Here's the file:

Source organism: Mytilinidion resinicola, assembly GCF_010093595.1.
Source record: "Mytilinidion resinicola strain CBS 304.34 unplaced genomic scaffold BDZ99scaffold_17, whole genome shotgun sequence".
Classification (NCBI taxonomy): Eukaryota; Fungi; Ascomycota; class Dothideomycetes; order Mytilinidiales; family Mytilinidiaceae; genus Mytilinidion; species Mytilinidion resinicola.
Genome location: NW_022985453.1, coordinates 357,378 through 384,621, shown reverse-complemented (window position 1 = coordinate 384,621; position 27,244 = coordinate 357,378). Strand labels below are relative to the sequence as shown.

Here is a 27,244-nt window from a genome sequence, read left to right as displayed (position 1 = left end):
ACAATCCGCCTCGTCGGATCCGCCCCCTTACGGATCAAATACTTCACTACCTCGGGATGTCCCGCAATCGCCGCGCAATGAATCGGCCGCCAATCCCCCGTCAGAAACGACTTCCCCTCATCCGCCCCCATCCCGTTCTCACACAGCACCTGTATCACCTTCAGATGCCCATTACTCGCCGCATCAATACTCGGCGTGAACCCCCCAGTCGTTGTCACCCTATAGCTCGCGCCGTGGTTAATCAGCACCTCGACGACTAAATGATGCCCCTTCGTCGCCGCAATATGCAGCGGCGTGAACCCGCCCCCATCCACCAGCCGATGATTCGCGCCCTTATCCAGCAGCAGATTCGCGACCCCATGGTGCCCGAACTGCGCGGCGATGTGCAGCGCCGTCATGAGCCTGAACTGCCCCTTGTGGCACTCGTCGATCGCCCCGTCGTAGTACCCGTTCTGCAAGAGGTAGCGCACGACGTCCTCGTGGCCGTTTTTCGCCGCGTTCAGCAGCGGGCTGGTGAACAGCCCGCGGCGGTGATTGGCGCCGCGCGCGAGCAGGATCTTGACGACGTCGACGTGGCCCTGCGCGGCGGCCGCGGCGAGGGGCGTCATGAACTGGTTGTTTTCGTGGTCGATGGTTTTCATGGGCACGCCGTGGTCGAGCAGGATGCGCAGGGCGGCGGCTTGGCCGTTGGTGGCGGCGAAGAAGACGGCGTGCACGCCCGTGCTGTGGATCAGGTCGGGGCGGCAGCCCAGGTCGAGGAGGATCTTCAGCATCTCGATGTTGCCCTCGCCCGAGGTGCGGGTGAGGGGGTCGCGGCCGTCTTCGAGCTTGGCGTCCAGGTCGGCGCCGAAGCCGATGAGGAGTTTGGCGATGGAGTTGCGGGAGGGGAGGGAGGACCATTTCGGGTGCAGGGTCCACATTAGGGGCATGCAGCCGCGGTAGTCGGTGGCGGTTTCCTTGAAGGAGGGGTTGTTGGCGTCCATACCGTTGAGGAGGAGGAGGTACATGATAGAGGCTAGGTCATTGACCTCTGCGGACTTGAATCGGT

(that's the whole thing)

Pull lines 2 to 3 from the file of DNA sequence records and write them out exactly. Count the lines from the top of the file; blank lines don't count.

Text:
Source record: "Mytilinidion resinicola strain CBS 304.34 unplaced genomic scaffold BDZ99scaffold_17, whole genome shotgun sequence".
Classification (NCBI taxonomy): Eukaryota; Fungi; Ascomycota; class Dothideomycetes; order Mytilinidiales; family Mytilinidiaceae; genus Mytilinidion; species Mytilinidion resinicola.